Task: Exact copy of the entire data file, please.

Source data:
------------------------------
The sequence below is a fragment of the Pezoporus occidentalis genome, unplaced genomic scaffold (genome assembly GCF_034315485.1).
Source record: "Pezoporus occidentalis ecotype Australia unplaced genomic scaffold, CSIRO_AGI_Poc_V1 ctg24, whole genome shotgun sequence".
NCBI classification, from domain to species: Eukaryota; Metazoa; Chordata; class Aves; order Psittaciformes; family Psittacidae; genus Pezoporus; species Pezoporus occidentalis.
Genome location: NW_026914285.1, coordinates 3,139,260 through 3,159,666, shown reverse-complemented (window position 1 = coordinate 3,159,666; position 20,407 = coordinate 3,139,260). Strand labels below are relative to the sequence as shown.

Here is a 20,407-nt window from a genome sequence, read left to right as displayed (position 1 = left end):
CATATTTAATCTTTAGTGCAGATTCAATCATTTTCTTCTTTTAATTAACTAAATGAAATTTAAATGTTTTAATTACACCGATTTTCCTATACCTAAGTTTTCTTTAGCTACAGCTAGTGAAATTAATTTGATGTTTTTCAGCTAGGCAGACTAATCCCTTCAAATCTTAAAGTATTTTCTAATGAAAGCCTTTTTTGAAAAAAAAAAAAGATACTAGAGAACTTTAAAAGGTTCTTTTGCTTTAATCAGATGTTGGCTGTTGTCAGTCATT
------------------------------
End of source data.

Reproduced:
The sequence below is a fragment of the Pezoporus occidentalis genome, unplaced genomic scaffold (genome assembly GCF_034315485.1).
Source record: "Pezoporus occidentalis ecotype Australia unplaced genomic scaffold, CSIRO_AGI_Poc_V1 ctg24, whole genome shotgun sequence".
NCBI classification, from domain to species: Eukaryota; Metazoa; Chordata; class Aves; order Psittaciformes; family Psittacidae; genus Pezoporus; species Pezoporus occidentalis.
Genome location: NW_026914285.1, coordinates 3,139,260 through 3,159,666, shown reverse-complemented (window position 1 = coordinate 3,159,666; position 20,407 = coordinate 3,139,260). Strand labels below are relative to the sequence as shown.

Here is a 20,407-nt window from a genome sequence, read left to right as displayed (position 1 = left end):
CATATTTAATCTTTAGTGCAGATTCAATCATTTTCTTCTTTTAATTAACTAAATGAAATTTAAATGTTTTAATTACACCGATTTTCCTATACCTAAGTTTTCTTTAGCTACAGCTAGTGAAATTAATTTGATGTTTTTCAGCTAGGCAGACTAATCCCTTCAAATCTTAAAGTATTTTCTAATGAAAGCCTTTTTTGAAAAAAAAAAAAGATACTAGAGAACTTTAAAAGGTTCTTTTGCTTTAATCAGATGTTGGCTGTTGTCAGTCATT